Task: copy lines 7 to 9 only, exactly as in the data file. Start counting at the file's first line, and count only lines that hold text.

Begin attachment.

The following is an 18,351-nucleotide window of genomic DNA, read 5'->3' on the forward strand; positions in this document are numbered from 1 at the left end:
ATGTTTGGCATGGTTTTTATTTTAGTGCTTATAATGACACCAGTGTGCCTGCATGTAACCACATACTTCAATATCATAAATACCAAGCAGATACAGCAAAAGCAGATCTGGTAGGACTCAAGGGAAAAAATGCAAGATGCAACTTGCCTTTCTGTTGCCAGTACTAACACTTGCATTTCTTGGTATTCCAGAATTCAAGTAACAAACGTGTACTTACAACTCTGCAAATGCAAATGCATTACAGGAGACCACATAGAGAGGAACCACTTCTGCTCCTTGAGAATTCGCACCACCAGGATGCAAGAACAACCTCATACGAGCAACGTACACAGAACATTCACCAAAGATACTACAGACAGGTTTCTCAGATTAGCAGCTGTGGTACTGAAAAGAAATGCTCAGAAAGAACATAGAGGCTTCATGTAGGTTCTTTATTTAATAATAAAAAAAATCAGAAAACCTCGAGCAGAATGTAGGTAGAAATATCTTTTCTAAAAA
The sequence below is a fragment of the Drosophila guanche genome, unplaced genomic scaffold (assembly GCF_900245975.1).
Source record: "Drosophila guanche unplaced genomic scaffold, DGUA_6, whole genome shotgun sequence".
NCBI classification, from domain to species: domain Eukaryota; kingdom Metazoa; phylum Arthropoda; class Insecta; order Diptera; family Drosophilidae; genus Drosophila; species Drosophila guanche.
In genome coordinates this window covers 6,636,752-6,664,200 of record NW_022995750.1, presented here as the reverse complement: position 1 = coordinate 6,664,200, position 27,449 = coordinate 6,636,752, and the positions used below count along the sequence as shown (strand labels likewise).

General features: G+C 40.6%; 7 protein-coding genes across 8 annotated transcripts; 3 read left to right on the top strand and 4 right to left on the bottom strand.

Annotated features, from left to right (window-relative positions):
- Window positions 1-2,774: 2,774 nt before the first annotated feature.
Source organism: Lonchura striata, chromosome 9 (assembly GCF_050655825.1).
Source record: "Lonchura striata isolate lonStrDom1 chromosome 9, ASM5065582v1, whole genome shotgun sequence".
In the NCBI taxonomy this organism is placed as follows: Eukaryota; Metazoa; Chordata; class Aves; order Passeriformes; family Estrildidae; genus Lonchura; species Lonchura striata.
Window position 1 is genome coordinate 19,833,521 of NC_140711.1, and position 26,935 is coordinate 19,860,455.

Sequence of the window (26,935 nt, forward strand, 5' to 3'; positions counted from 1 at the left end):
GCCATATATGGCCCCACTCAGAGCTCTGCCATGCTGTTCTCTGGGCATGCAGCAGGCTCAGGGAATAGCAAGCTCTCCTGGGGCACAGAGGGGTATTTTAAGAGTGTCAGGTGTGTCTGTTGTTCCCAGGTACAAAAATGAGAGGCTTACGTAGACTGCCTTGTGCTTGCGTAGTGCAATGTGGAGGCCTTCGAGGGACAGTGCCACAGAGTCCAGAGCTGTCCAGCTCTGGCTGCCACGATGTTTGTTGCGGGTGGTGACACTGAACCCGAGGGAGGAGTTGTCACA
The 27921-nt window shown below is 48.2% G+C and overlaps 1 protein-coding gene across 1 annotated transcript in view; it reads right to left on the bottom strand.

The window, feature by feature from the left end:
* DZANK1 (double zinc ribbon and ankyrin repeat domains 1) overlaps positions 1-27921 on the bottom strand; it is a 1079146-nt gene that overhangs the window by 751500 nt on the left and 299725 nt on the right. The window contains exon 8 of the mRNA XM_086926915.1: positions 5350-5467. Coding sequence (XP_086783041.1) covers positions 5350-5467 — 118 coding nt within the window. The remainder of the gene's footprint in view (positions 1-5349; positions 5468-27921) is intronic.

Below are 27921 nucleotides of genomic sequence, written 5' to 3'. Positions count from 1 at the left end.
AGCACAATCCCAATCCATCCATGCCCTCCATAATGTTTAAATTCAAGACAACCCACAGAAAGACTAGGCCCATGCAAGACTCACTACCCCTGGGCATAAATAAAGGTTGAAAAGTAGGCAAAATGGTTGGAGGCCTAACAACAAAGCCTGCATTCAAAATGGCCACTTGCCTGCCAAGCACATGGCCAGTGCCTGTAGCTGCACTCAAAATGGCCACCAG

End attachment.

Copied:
General features: G+C 40.6%; 7 protein-coding genes across 8 annotated transcripts; 3 read left to right on the top strand and 4 right to left on the bottom strand.

Annotated features, from left to right (window-relative positions):
- Window positions 1-2,774: 2,774 nt before the first annotated feature.